The jury that will review nominations includes Bernard Belletante, former dean of EMlyon Business School; Caryn Beck-Dudley, CEO of accrediting agency AACSB International; Dan LeClair, CEO of Global Business School Network; and Andrew Jack, global education editor at The Financial Times. Criteria on which nominations will be judged include ability to illustrate or demonstrate clearly which innovation they are applying in their classroom, how they are applying it, and what the innovative elements are; and demonstration of data/evidence of the impact on learning, which can include feedback from students, someone who may have tested their approach, or other forms of data/evidence.

“We are going to look if the nominated innovation allows students to be more active and engaged during the class,” Busson says. “If it develops a mindset of collaboration, rather than the everyone for themselves attitude; if it develops their creativity; if it allows them to be more autonomous in their learning, less dependent on their professor to learn, more connected with their peers; if it improves peer-to-peer learning; if it allows for personalization of the learning path for each student. We really want to see if soft skills are going to be developed. I’m a firm believer that you cannot teach soft skills but you can teach in a way that students also get to learn some soft skills while being in your course — and with remote classrooms, with project-based learning, problem-based learning, you can really develop some super-interesting soft skills.”


“Business schools are among the most important institutions for developing leaders who can drive innovation and change,” Busson writes in a piece recently published by Poets&Quants. “The problem is that today most of them are lagging, valuing research more than teaching. They are stuck using outdated approaches to learning that, for the most part, are no longer valuable for students.”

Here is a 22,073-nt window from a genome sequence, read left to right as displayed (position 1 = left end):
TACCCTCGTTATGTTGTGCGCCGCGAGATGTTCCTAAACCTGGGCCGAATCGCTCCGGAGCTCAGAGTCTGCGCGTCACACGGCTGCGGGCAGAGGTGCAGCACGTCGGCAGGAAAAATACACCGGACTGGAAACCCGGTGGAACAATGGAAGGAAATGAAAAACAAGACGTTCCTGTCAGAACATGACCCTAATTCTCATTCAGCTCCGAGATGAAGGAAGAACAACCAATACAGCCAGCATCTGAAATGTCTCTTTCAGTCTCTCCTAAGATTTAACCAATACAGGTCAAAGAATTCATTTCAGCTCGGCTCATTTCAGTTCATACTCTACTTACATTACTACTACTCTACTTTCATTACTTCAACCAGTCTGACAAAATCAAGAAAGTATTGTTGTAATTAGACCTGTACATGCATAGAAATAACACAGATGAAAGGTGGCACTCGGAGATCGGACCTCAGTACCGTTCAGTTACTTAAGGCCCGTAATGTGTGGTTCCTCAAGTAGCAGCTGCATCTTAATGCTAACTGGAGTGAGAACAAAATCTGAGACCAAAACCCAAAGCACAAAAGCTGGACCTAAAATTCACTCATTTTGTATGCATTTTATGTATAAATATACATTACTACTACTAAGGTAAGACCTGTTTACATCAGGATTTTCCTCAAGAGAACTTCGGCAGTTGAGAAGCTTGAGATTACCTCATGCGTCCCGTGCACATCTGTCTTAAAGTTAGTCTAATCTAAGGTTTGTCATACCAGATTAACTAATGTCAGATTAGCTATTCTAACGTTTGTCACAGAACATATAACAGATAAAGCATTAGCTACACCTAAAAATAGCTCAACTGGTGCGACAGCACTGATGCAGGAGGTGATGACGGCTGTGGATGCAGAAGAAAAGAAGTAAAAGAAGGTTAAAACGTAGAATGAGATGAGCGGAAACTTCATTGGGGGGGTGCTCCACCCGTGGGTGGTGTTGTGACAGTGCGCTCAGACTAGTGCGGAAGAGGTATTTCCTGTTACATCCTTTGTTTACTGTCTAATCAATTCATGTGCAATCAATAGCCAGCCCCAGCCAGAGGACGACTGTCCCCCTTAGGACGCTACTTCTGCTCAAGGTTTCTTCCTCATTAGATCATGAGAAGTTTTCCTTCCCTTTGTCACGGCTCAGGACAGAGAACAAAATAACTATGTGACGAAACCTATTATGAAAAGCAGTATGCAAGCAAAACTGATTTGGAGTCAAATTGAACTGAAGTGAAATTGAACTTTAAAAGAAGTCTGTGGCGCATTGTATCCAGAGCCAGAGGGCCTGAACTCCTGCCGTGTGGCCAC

Busson says she has received many submissions from European schools, including HEC Paris, IE Business School, ESCP, and others. After her piece was published by P&Q, she received even more submissions from Africa and India. But she still lacks input from schools in the world’s largest market: the United States.

“It’s not fun if it just stays within our network, which is really very much European,” she says. “I really want to share it extensively to the world.

“We have no nominations from the U.S. All our nominations are from Asia and from Europe. We have this massive reach-out strategy where we reached out to hundreds of business schools across the globe, and we tried to reach out to their deans of faculty so that they can share with their faculty — and, if they exist, the deans for innovation and teaching innovation. So we have been working really hard trying to reach all these people, but unfortunately the Americas are still missing.

“I just want these schools to share what they’ve been doing with the world, basically, and honestly it takes 10 minutes to fill in the nomination form. So it’s really quick.”